Loading…

View analytic
Saturday, September 22 • 10:30am - 12:00pm
Where Have all the Bees Gone?

Join two beekeepers – Theresa Gaffney of Highland Blueberry Farm in Stockton Springs, Maine, and David Hackenberg of Hackenberg Apiaries in Lewisburg, Pennsylvania – and two scientists – Dr. Frank Drummond of the University of Maine and Dr. Kimberly Stoner of the Connecticut Agricultural Experiment Station – to discuss the importance of pollinators and explore possible explanations for the Colony Collapse Disorder mystery.

Tom and Theresa Gaffney’s Highland Blueberry Farm is celebrating its 10th year as a MOFGA-certified organic farm. They manage 25 acres of wild blueberry fields and sell value-added products, including the first “whole plant wild blueberry tea.” Theresa began keeping a beehive for pollinating and honey five years ago to explore solutions that might help large commercial beekeepers contend with mounting challenges to bee health. She describes herself as a "biodynamic" beekeeper, concerned about toxic exposures that she cannot control, fascinated by the question of whether we can "have a healthy bee even in an unhealthy environment."

David Hackenberg has been a commercial beekeeper for half a century. Operating out of Lewisburg, Pennsylvania, he trucks his bees from Maine to Florida. In 2007, he lost 75 percent of his 3,200 colonies and was the first to report massive die-offs to Penn State researchers. These losses led him to suspect the impact of pesticides, particularly neonicotinoids. He has testified in Congress about CCD and is featured in the film Vanishing of the Bees and in various media reports, including 60 Minutes. He is past president of the American Beekeepers Federation and current co-chair of the National Honey Bee Advisory Board.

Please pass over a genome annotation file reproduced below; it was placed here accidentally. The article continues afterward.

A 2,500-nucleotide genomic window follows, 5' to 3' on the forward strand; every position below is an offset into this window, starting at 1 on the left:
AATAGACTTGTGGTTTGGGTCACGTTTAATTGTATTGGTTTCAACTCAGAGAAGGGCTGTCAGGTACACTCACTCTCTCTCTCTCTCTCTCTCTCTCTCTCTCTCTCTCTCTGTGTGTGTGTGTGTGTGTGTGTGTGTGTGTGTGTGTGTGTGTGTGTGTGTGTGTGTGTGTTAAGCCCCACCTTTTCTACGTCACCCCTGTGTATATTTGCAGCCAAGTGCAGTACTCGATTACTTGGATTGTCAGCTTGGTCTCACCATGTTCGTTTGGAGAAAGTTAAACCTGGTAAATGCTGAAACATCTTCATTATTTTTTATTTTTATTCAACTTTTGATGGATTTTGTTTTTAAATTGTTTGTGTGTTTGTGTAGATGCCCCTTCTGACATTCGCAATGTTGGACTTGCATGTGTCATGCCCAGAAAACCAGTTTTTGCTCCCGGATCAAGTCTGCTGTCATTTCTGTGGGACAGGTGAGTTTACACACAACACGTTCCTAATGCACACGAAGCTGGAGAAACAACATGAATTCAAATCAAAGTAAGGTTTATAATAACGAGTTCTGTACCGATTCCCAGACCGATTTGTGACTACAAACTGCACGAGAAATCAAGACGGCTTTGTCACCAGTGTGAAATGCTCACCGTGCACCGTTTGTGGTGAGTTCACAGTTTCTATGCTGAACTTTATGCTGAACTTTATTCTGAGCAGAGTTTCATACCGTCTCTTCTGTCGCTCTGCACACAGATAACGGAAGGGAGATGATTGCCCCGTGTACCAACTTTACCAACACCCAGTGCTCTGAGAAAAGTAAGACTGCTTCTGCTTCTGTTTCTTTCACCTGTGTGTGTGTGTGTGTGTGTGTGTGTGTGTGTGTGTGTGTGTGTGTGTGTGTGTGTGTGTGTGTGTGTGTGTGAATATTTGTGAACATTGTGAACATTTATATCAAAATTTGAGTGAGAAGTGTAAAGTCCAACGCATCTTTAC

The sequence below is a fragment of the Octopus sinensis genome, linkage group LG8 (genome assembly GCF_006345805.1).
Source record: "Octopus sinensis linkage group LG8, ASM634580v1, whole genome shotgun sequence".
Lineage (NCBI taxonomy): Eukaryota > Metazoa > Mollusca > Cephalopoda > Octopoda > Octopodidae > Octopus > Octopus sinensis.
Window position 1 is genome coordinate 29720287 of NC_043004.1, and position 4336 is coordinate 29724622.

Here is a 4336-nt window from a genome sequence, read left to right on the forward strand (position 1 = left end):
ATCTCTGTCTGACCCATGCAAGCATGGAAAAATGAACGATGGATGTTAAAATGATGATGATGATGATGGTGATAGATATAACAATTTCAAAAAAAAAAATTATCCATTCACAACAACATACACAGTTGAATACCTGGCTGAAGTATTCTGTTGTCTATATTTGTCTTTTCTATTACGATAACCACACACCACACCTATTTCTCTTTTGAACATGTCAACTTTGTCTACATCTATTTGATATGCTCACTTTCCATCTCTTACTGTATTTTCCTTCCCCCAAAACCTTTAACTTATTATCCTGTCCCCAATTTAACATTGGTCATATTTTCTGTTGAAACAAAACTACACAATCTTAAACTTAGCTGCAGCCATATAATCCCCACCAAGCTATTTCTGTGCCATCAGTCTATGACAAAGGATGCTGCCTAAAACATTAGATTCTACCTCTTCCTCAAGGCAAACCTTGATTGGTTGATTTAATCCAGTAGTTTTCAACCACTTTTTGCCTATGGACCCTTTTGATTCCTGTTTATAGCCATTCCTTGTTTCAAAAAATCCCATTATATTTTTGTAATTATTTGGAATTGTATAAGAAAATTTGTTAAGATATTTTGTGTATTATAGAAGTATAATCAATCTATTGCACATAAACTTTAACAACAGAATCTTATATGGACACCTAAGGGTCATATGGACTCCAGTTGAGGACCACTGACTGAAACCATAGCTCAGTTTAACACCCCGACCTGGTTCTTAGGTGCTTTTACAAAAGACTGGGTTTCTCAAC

Dr. Frank Drummond has a Ph.D. from the University of Rhode Island and is a professor of entomology at the University of Maine. His research interests include pollination ecology, integrated pest management of blueberry pests in Maine, and conservation of native bees. He is completing a major collaborative research project following 30 honeybee colonies in each of seven states, exploring links between honeybee pathogens, pesticide diversity in pollen, foraging area in agriculture and honeybee colony health.   

Dr. Kimberly Stoner has a Ph.D. in entomology from Cornell University and is associate agricultural scientist at the Connecticut Agricultural Experiment Station. Her research focuses on measuring pesticides in pollen and nectar, pollination of pumpkins and squash, and abundance and diversity of native bees on vegetable farms. She has a project measuring pesticides in pollen collected from honeybee hives, and measuring pesticides in the pollen and nectar of squash plants treated with systemic insecticides used in  conventional farming.  

The panel will be moderated by Sharon Tisher, who teaches environmental law in the University of Maine Ecology and Environmental Sciences Program.


Speakers
FD

Frank Drummond

UMaine School of Biology & Ecology
TG

Theresa Gaffney

Highland Blueberry Farm
DH

David Hackenberg

Hackenberg Apiaries
KS

Kimberly Stoner

Connecticut Ag. Experiment Station


Saturday September 22, 2012 10:30am - 12:00pm
Spotlight Stage Right off the paved road, nestled in the South Food area facing south towards Maine Marketplace and the large greenhouse